Screen printing is a printing technique that uses a woven mesh to support an ink-blocking stencil. The attached stencil forms open areas of mesh that transfer ink as a sharp-edged image onto a substrate. A roller or squeegee is moved across the screen stencil, forcing or pumping ink past the threads of the woven mesh in the open areas.
Screen printing is also a stencil method of print making in which a design is imposed on a screen of silk or other fine mesh, with blank areas coated with an impermeable substance, and ink is forced through the mesh onto the printing surface. It is also known as Screen Printing, silkscreen, seriography, and serigraph.
The screen is placed atop a substrate such as paper or fabric. Ink is placed on top of the screen, and a fill bar (also known as a floodbar) is used to fill the mesh openings with ink. The operator begins with the fill bar at the rear of the screen and behind a reservoir of ink. The operator lifts the screen to prevent contact with the substrate and then using a slight amount of downward force pulls the fill bar to the front of the screen. This effectively fills the mesh openings with ink and moves the ink reservoir to the front of the screen. The operator then uses a squeegee (rubber blade) to move the mesh down to the substrate and pushes the squeegee to the rear of the screen. The ink that is in the mesh opening is pumped or squeezed by capillary action to the substrate in a controlled and prescribed amount, i.e. the wet ink deposit is proportional to the thickness of the mesh and or stencil. As the squeegee moves toward the rear of the screen the tension of the mesh pulls the mesh up away from the substrate (called snap-off) leaving the ink upon the substrate surface.
the most common ink used in commercial garment decoration. Good colour opacity onto dark garments and clear graphic detail with, as the name suggests, a more plasticized texture. This print can be made softer with special additives or heavier by adding extra layers of ink. Plastisol inks require heat (approx. 150°C (300°F) for many inks) to cure the print.
Water-Based inks -
these penetrate the fabric more than the plastisol inks and create a much softer feel. Ideal for printing darker inks onto lighter coloured garments. Also useful for larger area prints where texture is important. Some inks require heat or an added catalyst to make the print permanent.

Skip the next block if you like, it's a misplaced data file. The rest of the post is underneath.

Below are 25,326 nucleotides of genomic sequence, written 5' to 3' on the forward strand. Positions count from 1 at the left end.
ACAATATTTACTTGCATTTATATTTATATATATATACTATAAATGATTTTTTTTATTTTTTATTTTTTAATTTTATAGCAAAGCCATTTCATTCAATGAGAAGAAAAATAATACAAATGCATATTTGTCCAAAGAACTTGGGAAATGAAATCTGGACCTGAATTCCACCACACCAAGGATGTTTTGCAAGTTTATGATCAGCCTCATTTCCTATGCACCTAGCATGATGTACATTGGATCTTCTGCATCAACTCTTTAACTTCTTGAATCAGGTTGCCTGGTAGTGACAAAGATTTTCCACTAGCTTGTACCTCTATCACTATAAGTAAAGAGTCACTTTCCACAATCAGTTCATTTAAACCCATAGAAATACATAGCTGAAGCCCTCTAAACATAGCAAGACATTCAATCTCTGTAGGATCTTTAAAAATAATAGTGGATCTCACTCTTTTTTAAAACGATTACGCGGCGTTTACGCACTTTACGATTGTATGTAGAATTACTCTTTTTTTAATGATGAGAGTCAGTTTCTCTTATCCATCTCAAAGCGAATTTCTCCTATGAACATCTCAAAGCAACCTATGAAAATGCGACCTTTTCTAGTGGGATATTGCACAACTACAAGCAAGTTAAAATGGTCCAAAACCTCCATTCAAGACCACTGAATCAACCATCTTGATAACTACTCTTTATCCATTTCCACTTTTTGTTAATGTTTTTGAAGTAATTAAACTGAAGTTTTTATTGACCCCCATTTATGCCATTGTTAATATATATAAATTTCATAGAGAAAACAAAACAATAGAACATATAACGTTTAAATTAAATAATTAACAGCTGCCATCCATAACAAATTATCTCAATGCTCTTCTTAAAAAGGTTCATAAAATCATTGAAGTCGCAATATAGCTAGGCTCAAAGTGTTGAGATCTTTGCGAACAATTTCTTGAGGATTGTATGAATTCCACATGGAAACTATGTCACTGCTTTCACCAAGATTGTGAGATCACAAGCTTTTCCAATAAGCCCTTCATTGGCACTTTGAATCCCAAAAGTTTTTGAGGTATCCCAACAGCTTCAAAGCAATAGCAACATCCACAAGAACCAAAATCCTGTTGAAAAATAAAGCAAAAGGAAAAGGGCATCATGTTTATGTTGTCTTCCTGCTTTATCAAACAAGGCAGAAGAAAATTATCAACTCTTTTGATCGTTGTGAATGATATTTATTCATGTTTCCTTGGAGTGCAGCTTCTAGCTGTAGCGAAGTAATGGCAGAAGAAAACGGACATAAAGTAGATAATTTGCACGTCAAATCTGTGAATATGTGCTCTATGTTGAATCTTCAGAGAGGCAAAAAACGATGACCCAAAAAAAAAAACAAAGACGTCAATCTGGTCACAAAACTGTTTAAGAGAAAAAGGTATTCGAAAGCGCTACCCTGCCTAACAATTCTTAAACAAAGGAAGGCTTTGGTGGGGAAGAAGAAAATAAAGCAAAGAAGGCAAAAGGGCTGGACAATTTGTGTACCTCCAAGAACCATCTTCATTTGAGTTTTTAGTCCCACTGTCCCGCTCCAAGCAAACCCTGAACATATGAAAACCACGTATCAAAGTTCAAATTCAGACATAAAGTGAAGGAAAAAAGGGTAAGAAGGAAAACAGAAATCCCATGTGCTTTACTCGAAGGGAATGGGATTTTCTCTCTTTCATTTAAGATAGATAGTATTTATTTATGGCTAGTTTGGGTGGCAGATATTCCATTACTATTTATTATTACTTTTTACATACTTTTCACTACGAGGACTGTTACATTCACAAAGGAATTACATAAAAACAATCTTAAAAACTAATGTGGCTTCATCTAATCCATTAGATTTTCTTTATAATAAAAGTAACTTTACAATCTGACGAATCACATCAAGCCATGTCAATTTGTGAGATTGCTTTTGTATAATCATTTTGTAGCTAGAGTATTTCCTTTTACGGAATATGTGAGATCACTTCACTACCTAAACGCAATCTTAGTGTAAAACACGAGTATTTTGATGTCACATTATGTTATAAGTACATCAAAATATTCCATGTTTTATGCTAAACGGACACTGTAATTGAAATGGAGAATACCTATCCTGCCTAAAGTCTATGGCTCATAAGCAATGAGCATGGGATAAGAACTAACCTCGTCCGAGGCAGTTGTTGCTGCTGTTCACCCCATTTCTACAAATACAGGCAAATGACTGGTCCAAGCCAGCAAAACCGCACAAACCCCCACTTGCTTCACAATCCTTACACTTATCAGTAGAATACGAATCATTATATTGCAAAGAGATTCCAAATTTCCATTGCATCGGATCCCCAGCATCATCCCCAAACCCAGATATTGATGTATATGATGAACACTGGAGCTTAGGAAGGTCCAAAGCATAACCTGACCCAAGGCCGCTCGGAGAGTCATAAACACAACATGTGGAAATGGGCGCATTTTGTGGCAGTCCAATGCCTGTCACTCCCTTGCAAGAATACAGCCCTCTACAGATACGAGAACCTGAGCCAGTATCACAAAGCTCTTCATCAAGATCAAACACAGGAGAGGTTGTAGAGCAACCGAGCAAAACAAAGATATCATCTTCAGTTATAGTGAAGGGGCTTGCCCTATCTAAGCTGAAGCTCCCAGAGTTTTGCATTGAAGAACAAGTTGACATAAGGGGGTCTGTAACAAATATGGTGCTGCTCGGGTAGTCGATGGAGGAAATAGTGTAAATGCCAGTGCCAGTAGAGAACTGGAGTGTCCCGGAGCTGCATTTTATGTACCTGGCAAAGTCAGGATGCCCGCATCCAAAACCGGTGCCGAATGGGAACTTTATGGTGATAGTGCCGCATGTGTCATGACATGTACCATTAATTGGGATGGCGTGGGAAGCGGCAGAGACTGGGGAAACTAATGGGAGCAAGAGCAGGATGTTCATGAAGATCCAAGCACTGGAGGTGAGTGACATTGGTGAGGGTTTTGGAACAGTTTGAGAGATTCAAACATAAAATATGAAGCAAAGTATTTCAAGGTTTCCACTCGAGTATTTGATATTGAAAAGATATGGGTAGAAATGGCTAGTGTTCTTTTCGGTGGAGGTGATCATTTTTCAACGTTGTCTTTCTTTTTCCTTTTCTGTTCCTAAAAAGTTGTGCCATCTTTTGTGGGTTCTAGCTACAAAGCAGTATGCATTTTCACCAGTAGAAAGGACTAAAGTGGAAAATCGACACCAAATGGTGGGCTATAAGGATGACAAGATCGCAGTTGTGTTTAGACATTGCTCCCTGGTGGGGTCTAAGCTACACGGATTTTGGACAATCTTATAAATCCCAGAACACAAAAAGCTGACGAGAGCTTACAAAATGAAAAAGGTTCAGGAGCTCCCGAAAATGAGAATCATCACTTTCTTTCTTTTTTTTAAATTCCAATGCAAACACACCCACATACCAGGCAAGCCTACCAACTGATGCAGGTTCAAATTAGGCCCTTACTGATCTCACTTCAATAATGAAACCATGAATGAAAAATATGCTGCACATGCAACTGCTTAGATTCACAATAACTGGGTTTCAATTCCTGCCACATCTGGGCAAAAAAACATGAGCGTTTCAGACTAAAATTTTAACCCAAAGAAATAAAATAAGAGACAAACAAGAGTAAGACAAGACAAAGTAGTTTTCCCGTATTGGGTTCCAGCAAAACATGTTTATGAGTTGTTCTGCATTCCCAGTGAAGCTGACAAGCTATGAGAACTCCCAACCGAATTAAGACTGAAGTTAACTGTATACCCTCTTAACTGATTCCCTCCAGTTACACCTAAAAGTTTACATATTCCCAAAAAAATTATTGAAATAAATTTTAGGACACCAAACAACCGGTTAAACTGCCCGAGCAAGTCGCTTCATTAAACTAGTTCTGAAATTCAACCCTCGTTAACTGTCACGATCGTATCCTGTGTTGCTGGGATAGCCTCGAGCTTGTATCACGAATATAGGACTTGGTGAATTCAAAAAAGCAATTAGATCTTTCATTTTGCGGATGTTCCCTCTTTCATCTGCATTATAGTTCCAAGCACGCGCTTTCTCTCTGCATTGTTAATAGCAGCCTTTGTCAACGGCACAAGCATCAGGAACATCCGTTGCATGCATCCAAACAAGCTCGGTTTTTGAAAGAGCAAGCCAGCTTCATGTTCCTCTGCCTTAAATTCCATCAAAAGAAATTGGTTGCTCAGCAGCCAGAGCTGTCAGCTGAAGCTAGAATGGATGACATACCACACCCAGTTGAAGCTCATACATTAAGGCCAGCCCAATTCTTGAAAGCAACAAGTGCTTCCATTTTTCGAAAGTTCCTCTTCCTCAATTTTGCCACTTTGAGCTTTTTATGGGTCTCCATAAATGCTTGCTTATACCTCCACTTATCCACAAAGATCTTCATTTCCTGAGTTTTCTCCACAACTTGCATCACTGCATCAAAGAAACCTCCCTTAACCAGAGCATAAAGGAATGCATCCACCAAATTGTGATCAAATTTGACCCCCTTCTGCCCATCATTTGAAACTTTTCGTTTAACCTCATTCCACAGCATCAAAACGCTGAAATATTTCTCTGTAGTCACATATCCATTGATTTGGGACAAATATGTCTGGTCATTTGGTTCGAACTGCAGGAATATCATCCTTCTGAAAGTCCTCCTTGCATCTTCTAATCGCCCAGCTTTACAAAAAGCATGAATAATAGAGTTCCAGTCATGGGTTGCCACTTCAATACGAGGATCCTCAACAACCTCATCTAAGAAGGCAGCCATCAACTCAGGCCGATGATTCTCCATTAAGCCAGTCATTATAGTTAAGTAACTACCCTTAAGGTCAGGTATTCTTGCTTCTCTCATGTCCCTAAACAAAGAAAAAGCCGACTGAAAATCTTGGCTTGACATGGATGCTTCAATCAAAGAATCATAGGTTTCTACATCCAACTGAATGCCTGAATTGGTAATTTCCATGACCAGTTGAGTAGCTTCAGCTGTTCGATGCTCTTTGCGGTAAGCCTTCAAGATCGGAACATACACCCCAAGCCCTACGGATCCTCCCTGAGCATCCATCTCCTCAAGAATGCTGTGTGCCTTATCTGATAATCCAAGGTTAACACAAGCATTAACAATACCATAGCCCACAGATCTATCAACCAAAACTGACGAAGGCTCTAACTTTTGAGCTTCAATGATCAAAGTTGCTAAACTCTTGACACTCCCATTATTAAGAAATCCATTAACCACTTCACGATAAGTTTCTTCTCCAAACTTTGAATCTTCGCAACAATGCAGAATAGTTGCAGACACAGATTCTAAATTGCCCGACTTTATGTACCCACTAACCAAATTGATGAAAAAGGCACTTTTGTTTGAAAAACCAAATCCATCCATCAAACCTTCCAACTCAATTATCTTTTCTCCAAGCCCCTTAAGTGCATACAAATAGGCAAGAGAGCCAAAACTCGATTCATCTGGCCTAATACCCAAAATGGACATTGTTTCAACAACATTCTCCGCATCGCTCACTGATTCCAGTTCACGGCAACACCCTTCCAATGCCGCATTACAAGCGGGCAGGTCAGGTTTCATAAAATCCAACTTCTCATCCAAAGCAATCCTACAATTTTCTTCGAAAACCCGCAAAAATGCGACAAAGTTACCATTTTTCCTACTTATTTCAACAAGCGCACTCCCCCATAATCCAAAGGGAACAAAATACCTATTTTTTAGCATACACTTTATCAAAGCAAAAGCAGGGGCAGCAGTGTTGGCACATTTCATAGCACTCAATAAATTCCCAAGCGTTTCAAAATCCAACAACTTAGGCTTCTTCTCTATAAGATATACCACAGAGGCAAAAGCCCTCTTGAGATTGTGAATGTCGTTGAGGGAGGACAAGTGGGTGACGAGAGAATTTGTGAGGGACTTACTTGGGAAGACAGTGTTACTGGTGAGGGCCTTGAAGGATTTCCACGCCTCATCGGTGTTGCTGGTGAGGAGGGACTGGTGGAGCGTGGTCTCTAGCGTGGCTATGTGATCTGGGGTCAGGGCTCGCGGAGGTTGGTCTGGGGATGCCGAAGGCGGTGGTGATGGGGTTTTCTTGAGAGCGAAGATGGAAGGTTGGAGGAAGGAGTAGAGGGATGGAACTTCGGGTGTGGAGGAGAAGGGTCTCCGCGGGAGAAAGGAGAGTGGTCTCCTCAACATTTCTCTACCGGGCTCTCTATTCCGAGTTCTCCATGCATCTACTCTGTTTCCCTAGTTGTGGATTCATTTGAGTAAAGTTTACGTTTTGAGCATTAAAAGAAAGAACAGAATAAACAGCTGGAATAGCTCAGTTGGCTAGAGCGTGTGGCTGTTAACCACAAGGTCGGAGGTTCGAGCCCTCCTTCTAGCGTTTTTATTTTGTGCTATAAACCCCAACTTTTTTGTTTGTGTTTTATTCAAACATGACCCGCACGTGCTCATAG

PVC and Phthalate Free -
relatively new breed of ink and printing with the benefits of plastisol but without the two main toxic components - soft feeling print.
Discharge inks -
used to print lighter colours onto dark background fabrics, they work by removing the dye in the garment – this means they leave a much softer texture. They are less graphic in nature than plastisol inks, and exact colours are difficult to control, but especially good for distressed prints and underbasing on dark garments that are to be printed with additional layers of plastisol.
consists of a glue printed onto the fabric and then foil or flock (or other special effect) material is applied for a mirror finish or a velvet touch.
metallic flakes are suspended in the ink base to create this sparkle effect. Usually available in gold or silver but can be mixed to make most colours.
similar to glitter, but smaller particles suspended in the ink. A glue is printed onto the fabric, then nanoscale fibers applied on it.
Expanding ink (puff) -
an additive to plastisol inks which raises the print off the garment, creating a 3D feel.
Caviar beads -
again a glue is printed in the shape of the design, to which small plastic beads are then applied – works well with solid block areas creating an interesting tactile surface.
Four colour process or the CMYK color model -
artwork is created and then separated into four colours (CMYK) which combine to create the full spectrum of colours needed for photographic prints. This means a large number of colours can be simulated using only 4 screens, reducing costs, time, and set-up. The inks are required to blend and are more translucent, meaning a compromise with vibrancy of colour.
a clear base laid over previously printed inks to create a shiny finish.
a special ink additive for printing onto technical or waterproof fabrics.
Mirrored silver -
Another solvent based ink, but you can almost see your face in it.
Suede Ink -
Suede is a milky coloured additive that is added to plastisol. With suede additive you can make any colour of plastisol have a suede feel. It is actually a puff blowing agent that does not bubble as much as regular puff ink. The directions vary from manufacturer to manufacturer, but generally you can add up to 50% suede additive to your normal plastisol.
Foil printing is to print some pattern with the foil on the fabric for shiny effect. There are twos kind of foil printing method. In the first method, the pattern is printed by a foil/transfer adhesive on the fabric, and then pressed with foil paper by hot steel roller. The pressure is generally 5-6 bar on printed portion and at 190 degree Celcius on fusing machine for 8-12 seconds.